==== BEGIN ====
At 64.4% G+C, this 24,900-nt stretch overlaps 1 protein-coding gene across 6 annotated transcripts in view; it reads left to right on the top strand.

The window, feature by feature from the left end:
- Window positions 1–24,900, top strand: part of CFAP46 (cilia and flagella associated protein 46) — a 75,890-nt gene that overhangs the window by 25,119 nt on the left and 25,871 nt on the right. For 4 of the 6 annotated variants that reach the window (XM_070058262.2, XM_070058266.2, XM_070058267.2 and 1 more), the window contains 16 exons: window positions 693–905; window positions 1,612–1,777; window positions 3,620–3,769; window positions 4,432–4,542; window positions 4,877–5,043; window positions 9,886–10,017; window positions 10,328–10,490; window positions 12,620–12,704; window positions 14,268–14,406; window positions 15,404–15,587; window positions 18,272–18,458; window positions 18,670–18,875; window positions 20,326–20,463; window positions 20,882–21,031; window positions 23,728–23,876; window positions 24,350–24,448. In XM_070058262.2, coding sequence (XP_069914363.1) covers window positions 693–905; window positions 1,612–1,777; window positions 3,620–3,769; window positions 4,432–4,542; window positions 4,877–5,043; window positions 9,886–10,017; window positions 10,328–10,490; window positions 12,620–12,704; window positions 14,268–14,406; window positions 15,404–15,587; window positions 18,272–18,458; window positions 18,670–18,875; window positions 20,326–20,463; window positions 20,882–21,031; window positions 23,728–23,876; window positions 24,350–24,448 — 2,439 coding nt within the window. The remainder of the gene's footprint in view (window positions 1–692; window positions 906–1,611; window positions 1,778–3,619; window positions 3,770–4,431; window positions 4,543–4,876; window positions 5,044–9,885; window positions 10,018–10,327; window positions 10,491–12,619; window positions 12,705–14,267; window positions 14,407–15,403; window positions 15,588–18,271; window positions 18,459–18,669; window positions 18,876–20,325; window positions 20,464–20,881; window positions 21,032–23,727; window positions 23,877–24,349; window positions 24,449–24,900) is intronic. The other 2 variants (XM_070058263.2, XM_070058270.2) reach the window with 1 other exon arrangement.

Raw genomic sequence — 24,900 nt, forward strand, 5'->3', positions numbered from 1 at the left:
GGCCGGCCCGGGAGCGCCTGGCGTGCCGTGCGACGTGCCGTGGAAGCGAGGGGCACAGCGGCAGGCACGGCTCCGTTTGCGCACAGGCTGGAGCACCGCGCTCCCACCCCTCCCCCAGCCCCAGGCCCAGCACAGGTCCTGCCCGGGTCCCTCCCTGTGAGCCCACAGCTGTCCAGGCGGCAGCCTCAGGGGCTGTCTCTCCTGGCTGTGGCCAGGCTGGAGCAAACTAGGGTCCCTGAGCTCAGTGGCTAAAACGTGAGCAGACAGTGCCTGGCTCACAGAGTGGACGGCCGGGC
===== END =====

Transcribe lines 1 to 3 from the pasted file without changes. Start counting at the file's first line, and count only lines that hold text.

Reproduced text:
At 64.4% G+C, this 24,900-nt stretch overlaps 1 protein-coding gene across 6 annotated transcripts in view; it reads left to right on the top strand.

The window, feature by feature from the left end:
- Window positions 1–24,900, top strand: part of CFAP46 (cilia and flagella associated protein 46) — a 75,890-nt gene that overhangs the window by 25,119 nt on the left and 25,871 nt on the right. For 4 of the 6 annotated variants that reach the window (XM_070058262.2, XM_070058266.2, XM_070058267.2 and 1 more), the window contains 16 exons: window positions 693–905; window positions 1,612–1,777; window positions 3,620–3,769; window positions 4,432–4,542; window positions 4,877–5,043; window positions 9,886–10,017; window positions 10,328–10,490; window positions 12,620–12,704; window positions 14,268–14,406; window positions 15,404–15,587; window positions 18,272–18,458; window positions 18,670–18,875; window positions 20,326–20,463; window positions 20,882–21,031; window positions 23,728–23,876; window positions 24,350–24,448. In XM_070058262.2, coding sequence (XP_069914363.1) covers window positions 693–905; window positions 1,612–1,777; window positions 3,620–3,769; window positions 4,432–4,542; window positions 4,877–5,043; window positions 9,886–10,017; window positions 10,328–10,490; window positions 12,620–12,704; window positions 14,268–14,406; window positions 15,404–15,587; window positions 18,272–18,458; window positions 18,670–18,875; window positions 20,326–20,463; window positions 20,882–21,031; window positions 23,728–23,876; window positions 24,350–24,448 — 2,439 coding nt within the window. The remainder of the gene's footprint in view (window positions 1–692; window positions 906–1,611; window positions 1,778–3,619; window positions 3,770–4,431; window positions 4,543–4,876; window positions 5,044–9,885; window positions 10,018–10,327; window positions 10,491–12,619; window positions 12,705–14,267; window positions 14,407–15,403; window positions 15,588–18,271; window positions 18,459–18,669; window positions 18,876–20,325; window positions 20,464–20,881; window positions 21,032–23,727; window positions 23,877–24,349; window positions 24,449–24,900) is intronic. The other 2 variants (XM_070058263.2, XM_070058270.2) reach the window with 1 other exon arrangement.